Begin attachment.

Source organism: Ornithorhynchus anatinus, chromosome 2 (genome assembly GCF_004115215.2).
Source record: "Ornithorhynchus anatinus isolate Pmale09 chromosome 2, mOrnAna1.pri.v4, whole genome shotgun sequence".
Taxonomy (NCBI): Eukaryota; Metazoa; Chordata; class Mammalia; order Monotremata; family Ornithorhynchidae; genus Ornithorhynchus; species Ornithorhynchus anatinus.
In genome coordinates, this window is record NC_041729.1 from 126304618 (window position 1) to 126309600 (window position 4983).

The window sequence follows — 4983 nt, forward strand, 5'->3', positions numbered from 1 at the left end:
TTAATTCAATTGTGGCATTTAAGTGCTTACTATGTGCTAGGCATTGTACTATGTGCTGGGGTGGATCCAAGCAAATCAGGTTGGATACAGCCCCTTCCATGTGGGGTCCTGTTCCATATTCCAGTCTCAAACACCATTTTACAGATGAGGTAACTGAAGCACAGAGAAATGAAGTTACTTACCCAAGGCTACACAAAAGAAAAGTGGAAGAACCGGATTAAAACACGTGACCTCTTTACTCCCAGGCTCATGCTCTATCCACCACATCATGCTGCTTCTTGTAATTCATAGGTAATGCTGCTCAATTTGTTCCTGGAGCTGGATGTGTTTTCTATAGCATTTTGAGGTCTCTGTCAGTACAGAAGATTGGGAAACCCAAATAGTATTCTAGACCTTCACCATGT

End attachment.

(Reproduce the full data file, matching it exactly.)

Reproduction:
Source organism: Ornithorhynchus anatinus, chromosome 2 (genome assembly GCF_004115215.2).
Source record: "Ornithorhynchus anatinus isolate Pmale09 chromosome 2, mOrnAna1.pri.v4, whole genome shotgun sequence".
Taxonomy (NCBI): Eukaryota; Metazoa; Chordata; class Mammalia; order Monotremata; family Ornithorhynchidae; genus Ornithorhynchus; species Ornithorhynchus anatinus.
In genome coordinates, this window is record NC_041729.1 from 126304618 (window position 1) to 126309600 (window position 4983).

The window sequence follows — 4983 nt, forward strand, 5'->3', positions numbered from 1 at the left end:
TTAATTCAATTGTGGCATTTAAGTGCTTACTATGTGCTAGGCATTGTACTATGTGCTGGGGTGGATCCAAGCAAATCAGGTTGGATACAGCCCCTTCCATGTGGGGTCCTGTTCCATATTCCAGTCTCAAACACCATTTTACAGATGAGGTAACTGAAGCACAGAGAAATGAAGTTACTTACCCAAGGCTACACAAAAGAAAAGTGGAAGAACCGGATTAAAACACGTGACCTCTTTACTCCCAGGCTCATGCTCTATCCACCACATCATGCTGCTTCTTGTAATTCATAGGTAATGCTGCTCAATTTGTTCCTGGAGCTGGATGTGTTTTCTATAGCATTTTGAGGTCTCTGTCAGTACAGAAGATTGGGAAACCCAAATAGTATTCTAGACCTTCACCATGT